Trooper Schmidt answers questions about mini truckOne morning, one of the guys (Bob; not real name) said a friend of his (Bill; not real name) had purchased a mini-pickup that had a right hand driver’s seating position. Bob said he told Bill that he had heard you on the radio say it was illegal to drive that type of vehicle in Minnesota. True or false?
By: By Trooper Andy Schmidt, Minnesota State Patrol, Alexandria Echo Press
Question: One morning, one of the guys (Bob; not real name) said a friend of his (Bill; not real name) had purchased a mini-pickup that had a right hand driver’s seating position. Bob said he told Bill that he had heard you on the radio say it was illegal to drive that type of vehicle in Minnesota. True or false?
Answer: Bob was right. I did go on several radio stations and say it was illegal to drive that type of vehicle on Minnesota roads. At the time I said that I was correct. However, this area saw some changes with the latest legislative session and took effect on August 1. A new subdivision has been added to statute 169.011 defining what a mini-truck is. According to subdivision 40a clause (a) “Mini truck” means a motor vehicle that has four wheels; is propelled by an electric motor with a rated power of 7,500 watts or less or an internal combustion engine with a piston displacement capacity of 660 cubic centimeters or less; has a total dry weight of 900 to 2,200 pounds; contains an enclosed cabin and a seat for the vehicle operator; commonly resembles a pickup truck or van, including a cargo area or bed located at the rear of the vehicle; and was not originally manufactured to meet federal motor vehicle safety standards required of motor vehicles in the Code of Federal Regulations, title 49, sections 571.101 to 571.404, and successor requirements. (b) A mini truck does not include: (1) a neighborhood electric vehicle or a medium-speed electric vehicle; or (2) a motor vehicle that meets or exceeds the regulations in the Code of Federal Regulations, title 49, section 571.500, and successor requirements.”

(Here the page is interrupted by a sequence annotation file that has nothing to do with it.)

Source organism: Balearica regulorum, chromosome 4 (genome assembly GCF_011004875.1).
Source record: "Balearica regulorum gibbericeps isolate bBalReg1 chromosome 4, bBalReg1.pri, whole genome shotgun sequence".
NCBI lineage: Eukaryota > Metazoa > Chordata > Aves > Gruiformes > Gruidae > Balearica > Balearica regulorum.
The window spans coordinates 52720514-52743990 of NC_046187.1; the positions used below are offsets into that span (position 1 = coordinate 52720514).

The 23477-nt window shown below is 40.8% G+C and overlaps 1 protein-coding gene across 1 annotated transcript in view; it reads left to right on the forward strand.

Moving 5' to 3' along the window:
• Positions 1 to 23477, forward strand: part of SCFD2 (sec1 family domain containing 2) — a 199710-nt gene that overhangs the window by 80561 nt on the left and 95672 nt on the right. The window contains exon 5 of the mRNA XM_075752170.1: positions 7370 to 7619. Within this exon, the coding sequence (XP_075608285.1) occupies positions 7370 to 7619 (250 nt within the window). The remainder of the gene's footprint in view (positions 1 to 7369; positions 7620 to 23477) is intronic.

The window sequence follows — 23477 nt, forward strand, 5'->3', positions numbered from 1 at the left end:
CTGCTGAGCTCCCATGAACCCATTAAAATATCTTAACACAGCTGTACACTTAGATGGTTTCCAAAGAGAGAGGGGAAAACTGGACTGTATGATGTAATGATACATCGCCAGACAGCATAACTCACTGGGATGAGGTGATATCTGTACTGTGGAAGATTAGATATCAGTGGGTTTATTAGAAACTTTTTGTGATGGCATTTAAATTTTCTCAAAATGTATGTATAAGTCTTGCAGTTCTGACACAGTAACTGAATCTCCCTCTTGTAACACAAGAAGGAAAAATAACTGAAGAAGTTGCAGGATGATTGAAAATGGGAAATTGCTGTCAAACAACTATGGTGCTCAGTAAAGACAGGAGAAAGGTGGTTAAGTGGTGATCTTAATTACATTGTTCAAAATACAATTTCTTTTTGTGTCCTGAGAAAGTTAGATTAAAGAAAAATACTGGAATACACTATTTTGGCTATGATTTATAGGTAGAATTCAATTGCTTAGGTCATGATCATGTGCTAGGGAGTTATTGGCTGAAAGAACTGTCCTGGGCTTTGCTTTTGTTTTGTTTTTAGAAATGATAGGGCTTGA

My concern with these machines is that they were not manufactured to meet federal motor vehicle safety standards. These standards have been adopted and revised over the years. I was very concerned about the lack of such safety standards in these machines. However, our legislators were smart enough to restrict the operation of these machines. They restricted the operation of mini-trucks to basically the same as golf carts and ATVs under statute 169.045. Here is a brief on the basics of this statute.
Subdivision 1 allows counties, towns or cities to pass an ordinance to allow the operation of mini-trucks on designated roads. Authorization is by permit only. Subdivision 2 requires the ordinance to designate the roadways that operation is allowed on, require evidence of insurance and may prescribe conditions under which a permit may be granted. Permits may be granted for a period of not to exceed one year, and may be annually renewed. A permit may be revoked if there is evidence that the person cannot safely operate the mini truck on the designated roadways. Subdivisions 3 and 4 do not apply to mini-trucks.
According to Sb 5 the operator, under permit, may cross any street or highway intersecting a designated roadway.
Subdivision 6 basically states that traffic laws do apply, and sb 7 states that our driver’s license laws also apply to operators of mini-trucks. And now for subdivision 7a, which lists some equipment requirements and basically states: a mini truck may be operated under permit on designated roadways if it is equipped with: (1) at least two headlamps; (2) at least two tail lamps; (3) front and rear turn-signal lamps; (4) an exterior mirror mounted on the driver’s side of the vehicle and either (i) an exterior mirror mounted on the passenger’s side of the vehicle or (ii) an interior mirror; (5) a windshield; (6) a seat belt for the driver and front passenger; and (7) a parking brake.
Parents, don’t just hand over the keys to your new driver. Take the time to ride with them and let them gain experience before allowing them to face the dangers of a public road on their own.
Send questions concerning traffic-related laws in Minnesota to Trooper Andy Schmidt, Minnesota State Patrol, 1000 Highway 10 West, Detroit Lakes, MN 56501-2205. Or e-mail email@example.com.